And yet, we were wrong; because after the meeting was over and when mixing among the audience I found many of the British audience had warmly appreciated the first part of his speech for they had been educated with the knowledge that their forebears were barbarians in the forests who knew nothing of civilised life, when the Indian people were building such a magnificent civilisation as that of Mohenjodaro and Harappa.
The next time I met Panditji was when I came to India in the summer of 1937 as the emissary of Indian students in England and Europe to the All India Students Federation. I was touring around India and went to Allahabad and stayed with him at Anand Bhawan. He told me a lot at that time about our country and to enrich my understanding he gave me his book India and the World which I still treasure with me.
After this throughout the years after my return to India, I used to meet him both for our political work and as a family friend. But it will take too long to describe all those meetings.
Instead let me take him after he became our Prime Minister. For his appointment to high office never changed the nature of the man. He remained yet the true son of India, the ardent fighter for Indian progress and socialism. But he was always heavily overburdened with work and in the last years, the weight of this work sat very heavily on him.
I remember even now the last time that I had met him—in June 1963. I had come back from my visit to the Soviet Union, Yugoslavia and Hungary and though I was only for two days in Delhi and he was full of work yet he gave me time—nearly an hour. I told him in detail about the reactions in Eastern Europe to our policies and the widespread sympathy for India. And only once he spoke himself—to say in bitter sorrow: “How I worked for friendship between India and China, fought for China’s legitimate interests in the world—and aggression was my reward!” How heavily he felt what to him was “betrayal” and nothing less.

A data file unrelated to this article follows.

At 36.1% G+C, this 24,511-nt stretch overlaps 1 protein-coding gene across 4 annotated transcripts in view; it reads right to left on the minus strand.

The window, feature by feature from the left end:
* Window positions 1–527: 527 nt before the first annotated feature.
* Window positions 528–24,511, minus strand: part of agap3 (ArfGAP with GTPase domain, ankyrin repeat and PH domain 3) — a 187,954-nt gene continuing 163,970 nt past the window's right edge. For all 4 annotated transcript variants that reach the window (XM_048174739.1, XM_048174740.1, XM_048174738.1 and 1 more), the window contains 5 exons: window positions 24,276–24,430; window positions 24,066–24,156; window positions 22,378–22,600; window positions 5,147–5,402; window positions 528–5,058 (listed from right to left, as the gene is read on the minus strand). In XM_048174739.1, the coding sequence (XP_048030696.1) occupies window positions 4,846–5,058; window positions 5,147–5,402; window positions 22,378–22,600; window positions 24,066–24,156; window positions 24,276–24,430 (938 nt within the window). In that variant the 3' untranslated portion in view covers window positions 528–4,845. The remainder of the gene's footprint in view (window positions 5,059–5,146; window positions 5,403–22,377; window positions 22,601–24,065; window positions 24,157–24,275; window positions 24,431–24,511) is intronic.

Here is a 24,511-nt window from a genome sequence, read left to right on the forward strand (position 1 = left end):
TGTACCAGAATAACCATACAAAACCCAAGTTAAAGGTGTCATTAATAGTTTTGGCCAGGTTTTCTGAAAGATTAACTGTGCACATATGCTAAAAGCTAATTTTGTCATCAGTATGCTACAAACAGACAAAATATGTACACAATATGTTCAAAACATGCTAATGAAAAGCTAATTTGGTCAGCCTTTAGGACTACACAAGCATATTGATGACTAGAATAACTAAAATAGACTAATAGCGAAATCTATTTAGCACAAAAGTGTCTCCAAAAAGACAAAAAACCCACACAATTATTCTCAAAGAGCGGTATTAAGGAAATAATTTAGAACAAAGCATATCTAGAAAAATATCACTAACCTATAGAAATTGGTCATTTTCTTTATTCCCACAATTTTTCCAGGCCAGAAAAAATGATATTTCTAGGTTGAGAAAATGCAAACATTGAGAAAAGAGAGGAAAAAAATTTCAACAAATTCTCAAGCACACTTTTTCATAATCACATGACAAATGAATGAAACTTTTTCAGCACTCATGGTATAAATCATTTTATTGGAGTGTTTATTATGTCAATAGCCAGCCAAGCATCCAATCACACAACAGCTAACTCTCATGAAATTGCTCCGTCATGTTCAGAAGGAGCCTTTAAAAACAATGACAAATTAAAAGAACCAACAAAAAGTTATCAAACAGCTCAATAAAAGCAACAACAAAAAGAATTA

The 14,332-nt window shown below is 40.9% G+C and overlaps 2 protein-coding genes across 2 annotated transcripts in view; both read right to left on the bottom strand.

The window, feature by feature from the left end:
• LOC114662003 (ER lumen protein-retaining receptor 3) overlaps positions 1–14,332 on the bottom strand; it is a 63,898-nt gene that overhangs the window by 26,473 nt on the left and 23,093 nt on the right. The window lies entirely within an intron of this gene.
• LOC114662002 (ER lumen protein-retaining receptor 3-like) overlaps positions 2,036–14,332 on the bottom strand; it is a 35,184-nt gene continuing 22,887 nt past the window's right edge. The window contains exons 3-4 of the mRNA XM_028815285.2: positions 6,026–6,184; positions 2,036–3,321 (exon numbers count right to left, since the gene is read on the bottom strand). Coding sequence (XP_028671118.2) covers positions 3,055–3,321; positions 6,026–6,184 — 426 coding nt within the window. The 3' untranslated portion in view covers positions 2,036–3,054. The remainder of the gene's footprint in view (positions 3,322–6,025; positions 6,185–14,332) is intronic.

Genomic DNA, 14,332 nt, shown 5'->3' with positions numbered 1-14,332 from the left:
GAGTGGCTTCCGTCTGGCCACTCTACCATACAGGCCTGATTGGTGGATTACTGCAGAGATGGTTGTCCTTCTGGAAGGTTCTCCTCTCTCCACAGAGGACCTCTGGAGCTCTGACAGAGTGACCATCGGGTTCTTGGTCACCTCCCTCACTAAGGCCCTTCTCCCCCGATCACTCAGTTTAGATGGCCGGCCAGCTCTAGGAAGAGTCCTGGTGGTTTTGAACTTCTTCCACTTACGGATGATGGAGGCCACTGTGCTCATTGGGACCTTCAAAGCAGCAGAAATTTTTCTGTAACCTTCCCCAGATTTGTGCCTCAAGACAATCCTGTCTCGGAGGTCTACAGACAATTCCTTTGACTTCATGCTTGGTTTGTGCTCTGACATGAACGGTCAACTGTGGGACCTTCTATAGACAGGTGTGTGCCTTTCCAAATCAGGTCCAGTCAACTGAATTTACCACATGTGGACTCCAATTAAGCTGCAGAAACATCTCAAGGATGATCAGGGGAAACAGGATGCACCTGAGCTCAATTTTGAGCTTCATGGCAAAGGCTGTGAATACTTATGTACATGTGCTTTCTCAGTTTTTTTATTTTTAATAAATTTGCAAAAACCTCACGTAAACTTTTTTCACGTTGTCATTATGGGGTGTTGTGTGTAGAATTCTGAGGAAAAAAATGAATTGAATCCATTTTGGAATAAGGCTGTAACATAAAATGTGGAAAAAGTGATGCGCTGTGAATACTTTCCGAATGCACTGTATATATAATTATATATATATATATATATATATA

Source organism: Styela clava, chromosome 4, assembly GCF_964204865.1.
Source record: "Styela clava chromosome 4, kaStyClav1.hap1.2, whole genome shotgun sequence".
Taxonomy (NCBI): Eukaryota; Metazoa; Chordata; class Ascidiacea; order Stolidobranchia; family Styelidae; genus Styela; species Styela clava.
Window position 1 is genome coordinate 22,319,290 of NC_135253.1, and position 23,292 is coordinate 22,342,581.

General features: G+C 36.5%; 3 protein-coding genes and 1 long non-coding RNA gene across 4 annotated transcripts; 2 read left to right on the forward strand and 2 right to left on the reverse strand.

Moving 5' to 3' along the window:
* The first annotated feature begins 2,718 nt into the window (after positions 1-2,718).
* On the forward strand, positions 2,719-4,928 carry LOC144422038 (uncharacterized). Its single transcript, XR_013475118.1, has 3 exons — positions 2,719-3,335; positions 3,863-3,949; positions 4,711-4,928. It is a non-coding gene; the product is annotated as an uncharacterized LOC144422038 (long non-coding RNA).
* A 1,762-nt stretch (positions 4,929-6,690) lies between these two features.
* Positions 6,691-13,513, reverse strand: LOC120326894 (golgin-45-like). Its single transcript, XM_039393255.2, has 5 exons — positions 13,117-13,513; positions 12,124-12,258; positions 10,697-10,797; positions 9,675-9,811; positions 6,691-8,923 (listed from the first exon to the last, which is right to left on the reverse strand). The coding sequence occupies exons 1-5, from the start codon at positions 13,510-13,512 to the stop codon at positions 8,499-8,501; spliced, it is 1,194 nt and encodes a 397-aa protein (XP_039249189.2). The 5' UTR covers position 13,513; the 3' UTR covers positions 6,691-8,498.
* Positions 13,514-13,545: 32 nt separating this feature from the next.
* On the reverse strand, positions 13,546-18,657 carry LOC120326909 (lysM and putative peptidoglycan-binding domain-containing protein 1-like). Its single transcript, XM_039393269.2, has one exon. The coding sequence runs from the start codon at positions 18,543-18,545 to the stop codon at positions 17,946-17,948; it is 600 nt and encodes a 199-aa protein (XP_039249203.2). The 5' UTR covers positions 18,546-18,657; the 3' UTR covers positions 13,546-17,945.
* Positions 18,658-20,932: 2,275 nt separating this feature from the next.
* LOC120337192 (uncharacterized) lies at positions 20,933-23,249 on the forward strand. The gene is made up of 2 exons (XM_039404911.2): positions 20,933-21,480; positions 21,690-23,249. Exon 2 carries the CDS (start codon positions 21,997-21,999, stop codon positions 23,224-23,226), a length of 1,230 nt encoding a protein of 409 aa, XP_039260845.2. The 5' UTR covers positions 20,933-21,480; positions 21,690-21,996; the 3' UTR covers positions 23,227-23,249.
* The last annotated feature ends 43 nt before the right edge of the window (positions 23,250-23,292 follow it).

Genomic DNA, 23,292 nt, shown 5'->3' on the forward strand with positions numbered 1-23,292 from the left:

But for the rest, as was the custom with him after he became Prime Minister, he used the time compelling me to talk but expressing himself very little. It was as though once he took up the work of government, he looked on all of us whom he had known well for many years as his listening posts, who had to bring to him the reactions of the wide world, of his own people and peoples of other countries.
He never used to speak very much when I met him in this later period except questions here and there so as to enable me to clarify whatever I wanted to say; but he was also never troubled if what I said was very critical of governmental policy because he was not anxious to get from me approval of the achievements of government. On the contrary, he was interested to know from me what people were thinking of the government, its policies and actions and he always listened most patiently to all I said.
But as I left him on this last occasion, I felt even then I was leaving one who would not be long with us. He looked so wan and tired; so heavily overburdened; the sparkle that always lit up his face had dimmed; and the quickly changing reactions always obvious on his so mobile a face were no longer there; he seemed to listen with an ominous quietness—so I felt on that last occasion.
For all of us therefore who have known him over our entire political life, it was a heavy and rude blow when he left us six months ago. Of course, the time had come, in a sense, because he has served his country well over half a century and the hard toil and work of service had taken their toll of his strength and he was bound to go one day or anoher as the successive illnesses of the last two years had warned us.
I remember in 1960 when he sent word through my father to ask me why I had not come to meet him for long; of course, the reason was that I felt that I was far too small and he was far too important and busy and hence I never troubled him.
But when I did go to see him and as we were going up the stairs to his room with my father in front, in a most friendly manner, he turned round and put his shoulders and asked, ‘Anything personal, Mohan?’ What else did he mean by using the word “personal” except that he was ready to hear any “Communist criticism” which I might not find easy to express in the presence of my father about the political developments in our country? So it was, that he remembered each one of us who came in touch with him and retained his personal friendship with all of us till his last days.
(Mainstream, November 21, 1964)